Intel lawyers are suing AMD in the US as part of the chip firm's defence in an anti-trust case that it has already lost in Europe.
The AMD versus Intel fight is going for a rematch in the US courts, and it appears that Intel is getting mean right from the start.
The company has asked a judge to throw the book at AMD for failing to retain documents in the case filed against Intel in June 2005.
Intel also asserts that AMD misrepresented its efforts and tried to hide its failures from the court and Intel.
Intel complained to the court in March 2007 that AMD had not kept certain documents pertaining to the case, and a court order to fix the problem was issued.
Intel claims that this effort has cost it tens of millions of dollars, and that it has delivered nearly 200 million pages of documents to AMD in discovery.
However, while AMD was telling the world that it had instituted an " exemplary" scheme for document retention, and that any problems it had were " innocent and innocuous" and any data losses "inconsequential", Intel is saying that this is far from the case.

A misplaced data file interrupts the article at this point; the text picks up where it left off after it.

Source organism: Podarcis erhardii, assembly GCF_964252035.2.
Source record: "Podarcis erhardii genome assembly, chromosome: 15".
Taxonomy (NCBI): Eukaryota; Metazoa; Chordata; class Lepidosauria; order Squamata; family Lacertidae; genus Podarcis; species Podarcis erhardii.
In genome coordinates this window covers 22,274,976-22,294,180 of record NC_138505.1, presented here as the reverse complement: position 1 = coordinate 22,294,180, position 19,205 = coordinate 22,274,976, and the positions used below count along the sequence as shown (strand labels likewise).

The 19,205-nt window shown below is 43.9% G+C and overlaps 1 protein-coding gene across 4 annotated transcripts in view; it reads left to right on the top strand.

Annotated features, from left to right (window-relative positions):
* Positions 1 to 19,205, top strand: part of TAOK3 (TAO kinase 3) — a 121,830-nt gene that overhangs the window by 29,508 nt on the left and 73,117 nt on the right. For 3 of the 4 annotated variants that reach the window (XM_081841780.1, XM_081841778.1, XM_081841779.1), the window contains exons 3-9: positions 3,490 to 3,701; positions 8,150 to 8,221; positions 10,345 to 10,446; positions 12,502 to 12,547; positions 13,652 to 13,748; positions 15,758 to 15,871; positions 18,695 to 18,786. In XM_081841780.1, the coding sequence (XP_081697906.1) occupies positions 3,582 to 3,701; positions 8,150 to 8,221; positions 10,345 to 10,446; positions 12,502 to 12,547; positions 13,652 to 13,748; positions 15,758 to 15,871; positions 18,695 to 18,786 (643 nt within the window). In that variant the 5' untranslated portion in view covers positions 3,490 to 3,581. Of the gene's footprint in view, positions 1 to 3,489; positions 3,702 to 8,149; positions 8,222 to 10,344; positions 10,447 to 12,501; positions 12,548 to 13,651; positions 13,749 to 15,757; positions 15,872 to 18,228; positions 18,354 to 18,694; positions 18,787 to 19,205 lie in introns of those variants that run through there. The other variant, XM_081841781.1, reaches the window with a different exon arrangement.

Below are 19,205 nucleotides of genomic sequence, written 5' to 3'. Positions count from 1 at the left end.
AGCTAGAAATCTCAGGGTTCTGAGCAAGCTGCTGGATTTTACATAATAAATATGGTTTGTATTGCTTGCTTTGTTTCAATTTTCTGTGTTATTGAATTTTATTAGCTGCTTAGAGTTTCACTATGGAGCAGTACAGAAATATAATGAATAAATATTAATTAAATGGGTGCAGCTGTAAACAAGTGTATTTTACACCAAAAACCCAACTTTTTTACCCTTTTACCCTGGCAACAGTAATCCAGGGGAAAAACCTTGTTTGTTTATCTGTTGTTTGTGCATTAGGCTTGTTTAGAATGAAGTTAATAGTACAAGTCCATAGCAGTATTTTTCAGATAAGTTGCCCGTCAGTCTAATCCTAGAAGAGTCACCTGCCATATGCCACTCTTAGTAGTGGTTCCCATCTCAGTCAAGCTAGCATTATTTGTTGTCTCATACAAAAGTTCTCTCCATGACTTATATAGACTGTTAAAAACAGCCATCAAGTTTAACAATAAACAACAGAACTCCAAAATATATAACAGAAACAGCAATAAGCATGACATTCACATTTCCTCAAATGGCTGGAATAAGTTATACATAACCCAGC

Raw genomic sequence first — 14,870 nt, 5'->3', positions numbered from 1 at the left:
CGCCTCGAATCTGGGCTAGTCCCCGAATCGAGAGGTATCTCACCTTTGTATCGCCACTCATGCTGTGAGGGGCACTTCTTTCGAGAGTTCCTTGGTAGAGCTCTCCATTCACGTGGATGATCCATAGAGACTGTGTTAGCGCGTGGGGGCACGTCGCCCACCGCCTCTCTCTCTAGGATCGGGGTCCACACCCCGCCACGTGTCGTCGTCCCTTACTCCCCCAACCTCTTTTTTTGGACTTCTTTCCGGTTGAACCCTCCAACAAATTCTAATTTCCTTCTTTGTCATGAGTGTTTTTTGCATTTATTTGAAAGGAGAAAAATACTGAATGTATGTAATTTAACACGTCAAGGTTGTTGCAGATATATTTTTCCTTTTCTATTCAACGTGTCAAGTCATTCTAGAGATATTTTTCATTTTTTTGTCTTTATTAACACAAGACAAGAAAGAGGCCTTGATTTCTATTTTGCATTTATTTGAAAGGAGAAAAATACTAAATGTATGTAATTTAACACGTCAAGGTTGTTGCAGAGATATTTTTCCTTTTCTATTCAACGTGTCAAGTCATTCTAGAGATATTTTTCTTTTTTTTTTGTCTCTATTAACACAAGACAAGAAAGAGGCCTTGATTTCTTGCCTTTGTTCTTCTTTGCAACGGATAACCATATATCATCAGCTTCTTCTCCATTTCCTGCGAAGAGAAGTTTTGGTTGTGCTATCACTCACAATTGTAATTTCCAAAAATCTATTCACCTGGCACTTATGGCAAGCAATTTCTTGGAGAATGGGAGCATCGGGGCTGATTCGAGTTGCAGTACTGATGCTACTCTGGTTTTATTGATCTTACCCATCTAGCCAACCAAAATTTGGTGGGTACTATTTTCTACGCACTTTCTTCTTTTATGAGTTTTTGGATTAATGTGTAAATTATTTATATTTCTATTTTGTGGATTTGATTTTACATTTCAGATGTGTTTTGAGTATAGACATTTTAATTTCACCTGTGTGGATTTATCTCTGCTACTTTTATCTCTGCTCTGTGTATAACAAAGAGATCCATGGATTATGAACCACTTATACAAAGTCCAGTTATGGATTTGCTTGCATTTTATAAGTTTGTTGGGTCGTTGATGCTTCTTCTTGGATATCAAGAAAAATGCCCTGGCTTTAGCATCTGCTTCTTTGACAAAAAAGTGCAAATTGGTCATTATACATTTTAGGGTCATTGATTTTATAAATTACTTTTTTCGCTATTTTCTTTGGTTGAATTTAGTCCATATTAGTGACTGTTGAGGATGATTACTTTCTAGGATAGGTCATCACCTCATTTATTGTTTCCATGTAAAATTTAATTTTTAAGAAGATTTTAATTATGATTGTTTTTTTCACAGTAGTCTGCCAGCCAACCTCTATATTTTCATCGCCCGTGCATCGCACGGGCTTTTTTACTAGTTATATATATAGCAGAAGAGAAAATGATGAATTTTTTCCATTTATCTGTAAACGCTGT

An Intel spokesperson said that the firm had evidence appearing to show that AMD's "exemplary" scheme to retain documents was not even close.
"Intel has discovered a number of problems with AMD process, including certain executives and employees at AMD that failed to retain documents and emails. It also appears that AMD failed to begin retaining documents when it reasonably anticipated the litigation, something that is required by law," said Intel in a court filing (PDF).
Intel claims that AMD engaged in a secret scheme to selectively restore docu ments from backup tapes to analyse the scope of its retention failures, while denying to Intel and the court that it was doing so or that there ever had been a problem.
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